Gideon Hadas & Dr.
Ein Gedi is one of the most
beautiful places in the world, if not the most… a combination of stony desert
mountains, green oasis fed by mountain springs and the many-coloured Dead Sea,
the lowest place in the world. Its geology and history are equally fascinating.
The ancient Jewish village of Ein Gedi was inhabited in Biblical times and
destroyed and rebuilt again and again over the centuries. Before the founding
of kibbutz Ein Gedi in 1956 it had not been inhabited for 500 years.
The Ein Gedi
oasis site lies at the foot of the Judean Mountains, on the western shore of
the Dead Sea, between the nature reserves of Nahal David and Nahal Arugoth. In
between is the settlement spur, where the village was built over the period of
many years and where, at the eastern part, is the Byzantine period synagogue,
roofed today by a large tent. To the north and to the east are plantations of
date palms of kibbutz Ein Gedi. To the west, high above the settlement is the
vast Judean desert.
Last January we united the excavated part of the village from the Hirschfld excavation with the ancient synagogue's adjacent houses.
Therefore, in February 2017 we intend to complete Hirschfeld's excavations on the northern side of the village where there was previously a metal pipe.
Ein Gedi village is the only Jewish settlement from the 6th Century that has been exposed on the shores of the Dead Sea.
The first excavations in Ein Gedi, directed by
Professor B. Mazar in the 60's, uncovered the First Temple settlement at Tel
Goren and the Chalcolithic temple. In the 70's Professor D. Barag and Dr. Y. Porat
excavated the Byzantine synagogue and started to reveal a few buildings. In
1995 I cleaned the alleys and bulks that remained there since the 70's.
From 1996-2002 Professor Y. Hirschfeld uncovered the
adjoining Byzantine village. I worked with him during these seven years as an area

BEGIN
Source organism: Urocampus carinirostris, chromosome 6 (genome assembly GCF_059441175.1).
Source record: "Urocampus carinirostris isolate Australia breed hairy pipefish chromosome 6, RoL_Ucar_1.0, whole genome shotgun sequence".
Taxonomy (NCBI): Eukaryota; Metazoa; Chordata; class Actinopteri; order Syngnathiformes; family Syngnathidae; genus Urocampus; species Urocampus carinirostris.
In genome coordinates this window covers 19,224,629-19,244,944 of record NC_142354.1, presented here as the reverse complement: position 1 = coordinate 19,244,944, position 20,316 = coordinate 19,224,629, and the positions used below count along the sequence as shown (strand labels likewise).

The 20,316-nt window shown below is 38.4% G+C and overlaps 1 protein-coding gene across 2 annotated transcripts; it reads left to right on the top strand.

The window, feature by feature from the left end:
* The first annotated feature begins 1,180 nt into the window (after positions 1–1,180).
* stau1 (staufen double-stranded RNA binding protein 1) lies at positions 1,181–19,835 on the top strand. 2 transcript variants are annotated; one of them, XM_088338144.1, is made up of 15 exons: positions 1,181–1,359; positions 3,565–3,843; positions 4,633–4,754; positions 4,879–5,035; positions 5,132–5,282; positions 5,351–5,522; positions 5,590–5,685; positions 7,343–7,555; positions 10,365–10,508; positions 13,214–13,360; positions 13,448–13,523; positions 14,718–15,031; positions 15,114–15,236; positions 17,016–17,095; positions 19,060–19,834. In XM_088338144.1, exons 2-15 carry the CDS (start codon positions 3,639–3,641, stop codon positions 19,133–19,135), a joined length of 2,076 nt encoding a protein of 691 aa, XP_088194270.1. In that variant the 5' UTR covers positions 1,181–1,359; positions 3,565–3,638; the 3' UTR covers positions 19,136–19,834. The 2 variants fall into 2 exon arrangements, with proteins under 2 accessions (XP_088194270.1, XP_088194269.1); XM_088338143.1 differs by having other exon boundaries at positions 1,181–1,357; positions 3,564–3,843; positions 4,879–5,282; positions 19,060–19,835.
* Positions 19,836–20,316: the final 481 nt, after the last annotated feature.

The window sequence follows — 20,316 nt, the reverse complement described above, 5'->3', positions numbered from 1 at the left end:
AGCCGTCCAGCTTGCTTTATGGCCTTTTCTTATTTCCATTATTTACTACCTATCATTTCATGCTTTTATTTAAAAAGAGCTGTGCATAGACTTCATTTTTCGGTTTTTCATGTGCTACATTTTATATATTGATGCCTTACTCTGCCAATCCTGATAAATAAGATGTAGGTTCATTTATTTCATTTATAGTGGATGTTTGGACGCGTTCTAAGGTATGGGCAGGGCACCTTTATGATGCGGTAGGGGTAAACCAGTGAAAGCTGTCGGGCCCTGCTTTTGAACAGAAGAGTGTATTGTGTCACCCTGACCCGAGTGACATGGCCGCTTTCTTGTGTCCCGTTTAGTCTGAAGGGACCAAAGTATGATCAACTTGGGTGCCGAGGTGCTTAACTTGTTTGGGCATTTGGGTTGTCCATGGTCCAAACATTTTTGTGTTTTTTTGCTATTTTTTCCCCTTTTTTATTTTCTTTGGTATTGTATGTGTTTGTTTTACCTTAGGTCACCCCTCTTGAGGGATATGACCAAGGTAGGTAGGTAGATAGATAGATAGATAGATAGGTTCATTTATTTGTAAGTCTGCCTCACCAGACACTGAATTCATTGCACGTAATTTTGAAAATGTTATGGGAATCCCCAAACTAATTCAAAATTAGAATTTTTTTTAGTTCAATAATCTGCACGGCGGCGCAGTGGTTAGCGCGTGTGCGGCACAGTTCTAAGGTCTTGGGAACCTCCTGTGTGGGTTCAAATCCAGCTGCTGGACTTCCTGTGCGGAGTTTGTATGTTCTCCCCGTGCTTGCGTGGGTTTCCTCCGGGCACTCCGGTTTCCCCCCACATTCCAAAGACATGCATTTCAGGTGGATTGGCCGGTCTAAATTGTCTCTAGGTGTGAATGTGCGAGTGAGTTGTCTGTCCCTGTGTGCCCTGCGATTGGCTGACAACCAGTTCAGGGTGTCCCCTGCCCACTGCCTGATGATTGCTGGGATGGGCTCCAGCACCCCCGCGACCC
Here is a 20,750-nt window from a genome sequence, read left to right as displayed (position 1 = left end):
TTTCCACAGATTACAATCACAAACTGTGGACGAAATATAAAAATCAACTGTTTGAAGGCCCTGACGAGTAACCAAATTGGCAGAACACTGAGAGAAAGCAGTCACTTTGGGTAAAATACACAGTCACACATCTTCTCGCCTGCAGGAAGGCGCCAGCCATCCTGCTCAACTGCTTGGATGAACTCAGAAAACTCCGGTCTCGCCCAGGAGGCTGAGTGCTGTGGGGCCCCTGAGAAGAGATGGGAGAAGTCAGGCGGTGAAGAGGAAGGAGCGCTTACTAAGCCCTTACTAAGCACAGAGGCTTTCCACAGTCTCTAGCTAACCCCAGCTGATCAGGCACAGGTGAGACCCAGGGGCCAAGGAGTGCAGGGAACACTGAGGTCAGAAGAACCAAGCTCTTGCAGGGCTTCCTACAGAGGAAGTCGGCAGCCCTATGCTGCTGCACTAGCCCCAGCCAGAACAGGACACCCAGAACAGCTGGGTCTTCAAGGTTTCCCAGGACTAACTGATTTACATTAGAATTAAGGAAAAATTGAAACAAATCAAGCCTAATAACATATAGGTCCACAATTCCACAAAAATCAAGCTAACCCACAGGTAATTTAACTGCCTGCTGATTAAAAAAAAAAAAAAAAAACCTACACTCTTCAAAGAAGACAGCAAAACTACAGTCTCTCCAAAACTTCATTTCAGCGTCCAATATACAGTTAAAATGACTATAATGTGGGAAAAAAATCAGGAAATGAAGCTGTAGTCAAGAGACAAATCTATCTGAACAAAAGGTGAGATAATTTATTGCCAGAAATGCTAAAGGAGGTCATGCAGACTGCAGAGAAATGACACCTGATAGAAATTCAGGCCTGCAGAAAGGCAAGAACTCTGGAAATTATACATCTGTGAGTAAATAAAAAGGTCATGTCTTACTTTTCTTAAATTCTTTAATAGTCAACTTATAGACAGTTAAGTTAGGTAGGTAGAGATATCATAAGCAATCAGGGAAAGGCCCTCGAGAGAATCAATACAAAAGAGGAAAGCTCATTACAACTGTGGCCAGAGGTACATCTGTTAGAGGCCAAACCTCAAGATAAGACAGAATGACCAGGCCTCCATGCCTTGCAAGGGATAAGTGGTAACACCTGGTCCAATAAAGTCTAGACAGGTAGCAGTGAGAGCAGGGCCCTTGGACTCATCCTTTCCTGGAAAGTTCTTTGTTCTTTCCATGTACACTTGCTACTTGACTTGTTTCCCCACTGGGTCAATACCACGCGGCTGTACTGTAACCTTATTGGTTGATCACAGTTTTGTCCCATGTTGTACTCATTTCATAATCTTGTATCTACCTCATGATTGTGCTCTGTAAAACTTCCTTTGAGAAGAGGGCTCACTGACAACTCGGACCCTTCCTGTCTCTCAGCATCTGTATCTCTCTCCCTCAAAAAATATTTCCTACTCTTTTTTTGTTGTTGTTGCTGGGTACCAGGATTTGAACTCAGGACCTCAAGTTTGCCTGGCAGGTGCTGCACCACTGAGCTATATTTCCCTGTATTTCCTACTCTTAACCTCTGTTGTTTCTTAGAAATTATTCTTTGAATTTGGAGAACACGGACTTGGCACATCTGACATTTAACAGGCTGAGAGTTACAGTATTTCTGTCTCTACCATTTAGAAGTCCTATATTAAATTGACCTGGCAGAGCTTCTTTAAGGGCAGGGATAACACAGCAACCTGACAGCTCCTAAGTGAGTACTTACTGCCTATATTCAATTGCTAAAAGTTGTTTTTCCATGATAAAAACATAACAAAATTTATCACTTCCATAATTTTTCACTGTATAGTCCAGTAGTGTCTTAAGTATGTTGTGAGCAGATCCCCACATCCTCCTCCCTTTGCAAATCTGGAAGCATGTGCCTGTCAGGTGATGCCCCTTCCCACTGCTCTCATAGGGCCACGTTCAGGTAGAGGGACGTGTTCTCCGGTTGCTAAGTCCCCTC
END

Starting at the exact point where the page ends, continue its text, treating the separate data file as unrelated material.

After Professor Hirschfeld announced that he was ending his
work in Ein Gedi, I took upon myself to carry on the study of the oasis. In
this I was encouraged and helped by a devoted team of international volunteers who
understand the importance of continuing this work. So was born the archaeological expedition of the Ein Gedi
During 2003 - 2010 we, the Ein Gedi Oasis Excavations expedition,
uncovered part of a Jewish village from the late Second Temple (Roman) period. We
have uncovered some ten houses all of the same period, complete with the clay
vessels used by their inhabitants and the ovens where every family baked its
own bread and meals. We also exposed an alley between the houses and now have a
better understanding of the rural Jewish settlement which was here ca. 2000
Since 2011 on, we revealed some dwelling houses by the
ancient synagogue of the village of the 6th C.E. such as "Halfi
House" and "Halfi Son House". In 2015 Dr. Orit Peleg-Barkat of
the Hebrew university in Jerusalem Joined me.
Over the years of
excavations it became clear that the Jewish settlement in Ein Gedi began at the
end of the First Temple Period in the 7th century BCE, and ended in the 6th century
CE. That is to say, in the Ein Gedi oasis, Jewish settlement existed
continuously for about a thousand years. It was assumed that all during this period,
the permanent dwellings of the settlement in Ein Gedi were only built along
the natural ridge on which lies Tel Goren and the Byzantine village.
Ultimately, we envisage a complete
archaeological park between the two
nature reserves of Nahal David and Nahal
Arugoth encompassing Jewish
settlement from the First Temple,
Roman and Byzantine periods.
The excavations and processing the finds rely exclusively on
donations, which can be sent to:
Israel Exploration Society - Ein Gedi Oasis Excavations directed
by G. Hadas
POB 7041, 5 Avida St., Jerusalem 91070, Israel
Bank Hapoalim , Branch 690
King George St. 16, Jerusalem, Israel
Account no. 100497
Name of the account: Israel
Ein Gedi Oasis Excavations directed
by G. Hadas
Instructions for transfer of funds via P.E.F.:
To: P.E.F. Israel Endowment Funds,
317 Madison Avenue, Suite 607, New York, NY 10017, USA
Attention: Mr. Ben Harrison Frankel,